Investors representing over $2 trillion in assets under management are urging ISS to take a stricter stance on climate progress in its upcoming policy updates, according to a LinkedIn write up from Majority Action’s co-founder. Zevin Asset Management, Boston Common Asset Management, ICCR and the Nathan Cummings Foundation were among the signatories.
As Dave blogged last month, ISS has proposed policy updates that would recommend against the re-election of directors that aren’t meeting expectations around climate-related disclosures or that haven’t set quantitative GHG reduction targets. The investors are saying that those policy guidelines, if adopted, would give too much leeway for under-performance and that they are more focused on the quality of disclosure than on assessing decarbonization activities. Here are the changes that the investors want ISS to incorporate into its benchmark voting guidelines for the 2022 proxy season:
1. Expand and disclose the analysis on company climate performance to assess whether a company’s current and future business plans, capital allocation, and political activity are aligned with a 1.5°C scenario and/or science-based sectoral decarbonization plans (e.g., IEA Net-Zero Roadmaps, Science-Based Targets Initiative).
2. Incorporate company climate performance into vote recommendations, including:
– Recommend votes against directors for failure to adequately manage or mitigate ESG risks, including failure to align business plans, capital allocation, and policy influence (political spending and direct/indirect lobbying activities) with a 1.5°C scenario. Clarify that when information is unavailable to make that determination, ISS will recommend votes against directors.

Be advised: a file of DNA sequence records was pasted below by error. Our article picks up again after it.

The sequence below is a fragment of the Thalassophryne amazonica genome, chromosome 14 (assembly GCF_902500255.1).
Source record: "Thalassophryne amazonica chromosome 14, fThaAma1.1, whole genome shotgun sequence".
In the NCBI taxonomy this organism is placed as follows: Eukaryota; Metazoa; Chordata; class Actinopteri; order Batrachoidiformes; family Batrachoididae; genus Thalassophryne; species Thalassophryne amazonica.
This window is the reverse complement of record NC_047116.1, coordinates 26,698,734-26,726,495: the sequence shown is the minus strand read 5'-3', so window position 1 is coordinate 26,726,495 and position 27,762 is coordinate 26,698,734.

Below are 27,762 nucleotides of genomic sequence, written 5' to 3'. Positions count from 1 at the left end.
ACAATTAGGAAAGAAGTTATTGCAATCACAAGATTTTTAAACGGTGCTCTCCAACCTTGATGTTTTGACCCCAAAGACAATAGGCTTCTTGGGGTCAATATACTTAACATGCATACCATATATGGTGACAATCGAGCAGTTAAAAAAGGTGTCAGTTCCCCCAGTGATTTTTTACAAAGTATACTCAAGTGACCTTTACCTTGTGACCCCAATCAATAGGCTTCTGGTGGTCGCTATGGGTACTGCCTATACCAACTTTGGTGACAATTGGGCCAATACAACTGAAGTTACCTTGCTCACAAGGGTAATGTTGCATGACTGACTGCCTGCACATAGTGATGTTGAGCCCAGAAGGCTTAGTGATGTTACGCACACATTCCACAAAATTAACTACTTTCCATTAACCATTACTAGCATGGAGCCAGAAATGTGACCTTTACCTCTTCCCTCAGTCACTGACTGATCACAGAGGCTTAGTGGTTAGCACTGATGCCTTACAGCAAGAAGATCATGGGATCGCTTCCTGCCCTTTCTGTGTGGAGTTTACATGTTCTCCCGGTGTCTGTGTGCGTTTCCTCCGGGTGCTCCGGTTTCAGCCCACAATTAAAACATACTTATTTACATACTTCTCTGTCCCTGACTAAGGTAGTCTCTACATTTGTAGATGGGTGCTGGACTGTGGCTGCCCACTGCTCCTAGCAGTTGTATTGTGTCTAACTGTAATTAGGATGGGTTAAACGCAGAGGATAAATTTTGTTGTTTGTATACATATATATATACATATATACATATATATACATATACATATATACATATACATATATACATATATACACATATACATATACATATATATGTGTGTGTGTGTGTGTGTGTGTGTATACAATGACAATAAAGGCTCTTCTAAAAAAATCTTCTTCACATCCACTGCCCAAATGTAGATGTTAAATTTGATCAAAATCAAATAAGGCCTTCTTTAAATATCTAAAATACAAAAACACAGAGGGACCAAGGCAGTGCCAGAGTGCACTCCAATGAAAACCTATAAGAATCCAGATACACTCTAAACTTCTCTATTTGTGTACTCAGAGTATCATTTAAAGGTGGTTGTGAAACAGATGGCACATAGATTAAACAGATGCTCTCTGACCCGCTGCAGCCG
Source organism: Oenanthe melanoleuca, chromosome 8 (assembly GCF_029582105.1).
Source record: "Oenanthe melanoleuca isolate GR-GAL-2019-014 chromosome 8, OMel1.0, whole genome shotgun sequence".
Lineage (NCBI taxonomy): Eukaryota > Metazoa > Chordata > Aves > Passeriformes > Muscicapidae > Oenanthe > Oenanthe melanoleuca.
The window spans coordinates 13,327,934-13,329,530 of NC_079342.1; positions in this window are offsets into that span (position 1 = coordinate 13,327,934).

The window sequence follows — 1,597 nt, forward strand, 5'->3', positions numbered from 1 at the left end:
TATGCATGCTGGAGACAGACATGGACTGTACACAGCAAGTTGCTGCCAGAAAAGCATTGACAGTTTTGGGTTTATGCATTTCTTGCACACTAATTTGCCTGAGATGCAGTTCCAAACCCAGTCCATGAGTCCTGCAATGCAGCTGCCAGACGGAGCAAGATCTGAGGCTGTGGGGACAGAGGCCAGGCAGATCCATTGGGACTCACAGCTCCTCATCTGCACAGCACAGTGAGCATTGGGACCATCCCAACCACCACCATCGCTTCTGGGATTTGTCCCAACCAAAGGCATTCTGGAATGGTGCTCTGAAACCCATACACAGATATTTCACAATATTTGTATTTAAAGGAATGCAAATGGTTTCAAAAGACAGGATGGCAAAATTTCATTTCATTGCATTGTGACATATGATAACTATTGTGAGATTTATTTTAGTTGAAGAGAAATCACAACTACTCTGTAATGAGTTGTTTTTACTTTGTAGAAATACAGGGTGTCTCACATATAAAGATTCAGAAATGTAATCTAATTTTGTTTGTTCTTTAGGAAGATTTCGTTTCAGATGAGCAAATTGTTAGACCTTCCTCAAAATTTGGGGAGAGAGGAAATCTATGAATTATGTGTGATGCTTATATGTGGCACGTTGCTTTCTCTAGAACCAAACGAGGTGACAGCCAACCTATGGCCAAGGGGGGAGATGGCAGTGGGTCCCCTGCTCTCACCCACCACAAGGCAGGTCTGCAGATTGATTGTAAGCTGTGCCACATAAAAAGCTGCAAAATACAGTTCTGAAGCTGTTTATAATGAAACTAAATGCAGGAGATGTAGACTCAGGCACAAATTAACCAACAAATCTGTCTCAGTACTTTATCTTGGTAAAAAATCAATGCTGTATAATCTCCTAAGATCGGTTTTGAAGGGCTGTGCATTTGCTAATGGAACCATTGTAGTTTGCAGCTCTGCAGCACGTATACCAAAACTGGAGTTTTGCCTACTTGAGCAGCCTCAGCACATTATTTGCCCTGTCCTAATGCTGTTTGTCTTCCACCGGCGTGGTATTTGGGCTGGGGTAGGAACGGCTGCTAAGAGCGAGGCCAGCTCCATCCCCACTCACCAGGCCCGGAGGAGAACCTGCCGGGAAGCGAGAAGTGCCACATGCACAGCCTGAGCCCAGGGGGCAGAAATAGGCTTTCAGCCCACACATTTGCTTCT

– Recommend votes in favor of shareholder proposals that call for the reduction of greenhouse gas emissions, disclosure of lobbying and political activity, and/or reports on greenhouse gas emissions, instead of taking a case-by-case approach to proposals, unless the company has demonstrated meaningful alignment of its business activities with a 1.5°C scenario.
3. When recommending votes be cast against management’s recommendations for climate-related reasons, incorporate into the rationales for climate-related votes whether the company’s business strategy and operations align with a 1.5°C scenario.
Last year, ISS published its updated proxy voting guidelines in mid-November, so it’s likely that the 2022 updates will be coming soon. Mark your calendars now for our January 13th webcast with Marc Goldstein, Head of U.S. Research at ISS, along with Davis Polk’s Ning Chiu and Gunster’s Bob Lamm. We’ll be discussing the 2022 policy updates — as well as what to prepare for when it comes for director elections, shareholder proposals, say-on-pay and sleeper issues. CLE credit is also available!
-Liz Dunshee, TheCorporateCounsel.net December 6, 2021